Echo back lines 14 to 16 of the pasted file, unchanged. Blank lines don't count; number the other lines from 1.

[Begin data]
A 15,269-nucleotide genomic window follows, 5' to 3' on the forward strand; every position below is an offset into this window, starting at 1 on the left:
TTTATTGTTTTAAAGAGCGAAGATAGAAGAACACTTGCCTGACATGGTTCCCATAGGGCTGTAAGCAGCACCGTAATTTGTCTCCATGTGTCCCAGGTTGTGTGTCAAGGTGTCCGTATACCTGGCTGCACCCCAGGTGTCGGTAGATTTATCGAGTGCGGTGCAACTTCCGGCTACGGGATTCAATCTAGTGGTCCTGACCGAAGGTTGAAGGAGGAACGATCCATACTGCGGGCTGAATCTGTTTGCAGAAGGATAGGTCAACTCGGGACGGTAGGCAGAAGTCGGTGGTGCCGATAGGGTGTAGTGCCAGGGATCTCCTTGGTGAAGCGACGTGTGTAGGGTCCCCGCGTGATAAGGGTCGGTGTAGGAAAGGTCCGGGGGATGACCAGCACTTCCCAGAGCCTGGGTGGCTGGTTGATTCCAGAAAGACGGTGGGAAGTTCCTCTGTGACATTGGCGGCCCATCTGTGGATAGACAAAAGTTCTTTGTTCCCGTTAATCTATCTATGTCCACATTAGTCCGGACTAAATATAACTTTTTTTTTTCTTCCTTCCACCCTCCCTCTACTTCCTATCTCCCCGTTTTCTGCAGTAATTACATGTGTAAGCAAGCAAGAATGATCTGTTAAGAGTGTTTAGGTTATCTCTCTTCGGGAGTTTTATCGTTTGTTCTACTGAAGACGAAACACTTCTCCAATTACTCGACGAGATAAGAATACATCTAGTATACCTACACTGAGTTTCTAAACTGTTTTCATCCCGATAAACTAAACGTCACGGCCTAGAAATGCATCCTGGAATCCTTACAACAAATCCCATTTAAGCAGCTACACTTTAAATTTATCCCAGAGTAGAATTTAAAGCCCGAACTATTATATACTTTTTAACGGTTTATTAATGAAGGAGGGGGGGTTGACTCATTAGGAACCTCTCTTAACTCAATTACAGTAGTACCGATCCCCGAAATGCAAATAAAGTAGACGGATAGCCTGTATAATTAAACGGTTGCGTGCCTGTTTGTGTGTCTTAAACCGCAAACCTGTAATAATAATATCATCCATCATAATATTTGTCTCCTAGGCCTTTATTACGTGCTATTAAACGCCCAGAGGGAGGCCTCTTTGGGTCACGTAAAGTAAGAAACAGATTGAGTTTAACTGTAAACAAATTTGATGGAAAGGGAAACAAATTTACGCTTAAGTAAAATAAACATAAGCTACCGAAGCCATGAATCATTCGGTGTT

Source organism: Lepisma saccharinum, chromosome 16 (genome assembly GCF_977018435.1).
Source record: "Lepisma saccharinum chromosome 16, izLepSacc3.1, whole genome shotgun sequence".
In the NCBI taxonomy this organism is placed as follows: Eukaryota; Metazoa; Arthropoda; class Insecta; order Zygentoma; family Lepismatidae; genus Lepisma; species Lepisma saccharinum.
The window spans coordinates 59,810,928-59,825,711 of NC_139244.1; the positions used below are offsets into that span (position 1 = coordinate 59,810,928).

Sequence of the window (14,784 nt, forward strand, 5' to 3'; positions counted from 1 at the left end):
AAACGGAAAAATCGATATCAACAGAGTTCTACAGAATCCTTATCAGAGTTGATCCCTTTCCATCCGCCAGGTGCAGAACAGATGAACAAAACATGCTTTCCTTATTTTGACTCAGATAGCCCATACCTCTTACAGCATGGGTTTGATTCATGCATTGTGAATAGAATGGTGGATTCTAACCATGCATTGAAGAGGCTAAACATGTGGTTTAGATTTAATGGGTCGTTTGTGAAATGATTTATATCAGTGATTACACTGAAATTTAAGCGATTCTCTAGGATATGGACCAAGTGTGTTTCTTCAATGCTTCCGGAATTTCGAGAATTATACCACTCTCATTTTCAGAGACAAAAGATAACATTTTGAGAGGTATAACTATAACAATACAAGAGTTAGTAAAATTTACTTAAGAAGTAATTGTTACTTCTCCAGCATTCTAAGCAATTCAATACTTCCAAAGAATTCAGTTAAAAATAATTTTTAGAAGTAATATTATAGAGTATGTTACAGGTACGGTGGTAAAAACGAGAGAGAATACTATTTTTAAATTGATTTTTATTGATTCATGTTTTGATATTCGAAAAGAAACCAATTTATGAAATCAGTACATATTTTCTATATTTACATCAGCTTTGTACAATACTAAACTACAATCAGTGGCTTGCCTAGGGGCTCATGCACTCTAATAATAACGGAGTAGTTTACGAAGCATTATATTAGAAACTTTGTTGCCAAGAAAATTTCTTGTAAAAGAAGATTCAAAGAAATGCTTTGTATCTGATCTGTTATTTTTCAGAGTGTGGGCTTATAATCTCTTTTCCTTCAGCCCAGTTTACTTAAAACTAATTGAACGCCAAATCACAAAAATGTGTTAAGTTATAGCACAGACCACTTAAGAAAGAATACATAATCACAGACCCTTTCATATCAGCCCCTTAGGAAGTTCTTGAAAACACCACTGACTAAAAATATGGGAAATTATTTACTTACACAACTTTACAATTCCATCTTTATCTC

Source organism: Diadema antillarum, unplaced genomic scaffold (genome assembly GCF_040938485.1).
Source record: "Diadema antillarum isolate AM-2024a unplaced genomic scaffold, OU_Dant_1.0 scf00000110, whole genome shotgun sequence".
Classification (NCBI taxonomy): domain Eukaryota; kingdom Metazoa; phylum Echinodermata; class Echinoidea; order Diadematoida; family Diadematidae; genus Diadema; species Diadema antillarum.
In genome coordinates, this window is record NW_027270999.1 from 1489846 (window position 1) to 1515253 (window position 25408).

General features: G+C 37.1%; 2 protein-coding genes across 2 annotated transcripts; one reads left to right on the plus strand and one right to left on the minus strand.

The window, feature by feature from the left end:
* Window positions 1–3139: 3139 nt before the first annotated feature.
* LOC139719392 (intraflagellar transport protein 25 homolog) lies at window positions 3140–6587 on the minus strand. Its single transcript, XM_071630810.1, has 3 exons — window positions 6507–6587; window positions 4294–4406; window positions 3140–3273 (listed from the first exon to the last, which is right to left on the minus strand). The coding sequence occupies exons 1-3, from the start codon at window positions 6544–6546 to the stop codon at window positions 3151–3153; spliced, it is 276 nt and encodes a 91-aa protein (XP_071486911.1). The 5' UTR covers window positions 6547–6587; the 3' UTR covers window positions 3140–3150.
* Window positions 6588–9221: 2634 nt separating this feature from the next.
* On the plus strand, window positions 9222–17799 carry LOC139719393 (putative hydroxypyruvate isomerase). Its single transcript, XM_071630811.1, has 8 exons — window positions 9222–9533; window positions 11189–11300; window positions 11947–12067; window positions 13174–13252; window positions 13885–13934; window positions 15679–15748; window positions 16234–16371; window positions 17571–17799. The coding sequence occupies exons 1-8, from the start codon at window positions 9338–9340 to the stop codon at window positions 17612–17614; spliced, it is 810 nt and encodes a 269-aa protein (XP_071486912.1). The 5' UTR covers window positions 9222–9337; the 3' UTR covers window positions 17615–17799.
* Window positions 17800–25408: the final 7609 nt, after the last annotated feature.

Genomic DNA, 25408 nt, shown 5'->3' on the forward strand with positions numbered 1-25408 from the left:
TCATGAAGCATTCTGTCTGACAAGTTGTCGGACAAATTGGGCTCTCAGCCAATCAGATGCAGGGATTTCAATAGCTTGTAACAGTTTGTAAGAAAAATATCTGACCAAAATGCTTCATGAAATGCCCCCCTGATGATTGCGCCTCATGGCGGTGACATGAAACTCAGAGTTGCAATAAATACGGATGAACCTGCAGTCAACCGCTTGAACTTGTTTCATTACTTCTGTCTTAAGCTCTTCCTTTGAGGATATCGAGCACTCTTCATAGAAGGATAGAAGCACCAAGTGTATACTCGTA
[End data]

The window, feature by feature from the left end:
* Window positions 1–3139: 3139 nt before the first annotated feature.
* LOC139719392 (intraflagellar transport protein 25 homolog) lies at window positions 3140–6587 on the minus strand. Its single transcript, XM_071630810.1, has 3 exons — window positions 6507–6587; window positions 4294–4406; window positions 3140–3273 (listed from the first exon to the last, which is right to left on the minus strand). The coding sequence occupies exons 1-3, from the start codon at window positions 6544–6546 to the stop codon at window positions 3151–3153; spliced, it is 276 nt and encodes a 91-aa protein (XP_071486911.1). The 5' UTR covers window positions 6547–6587; the 3' UTR covers window positions 3140–3150.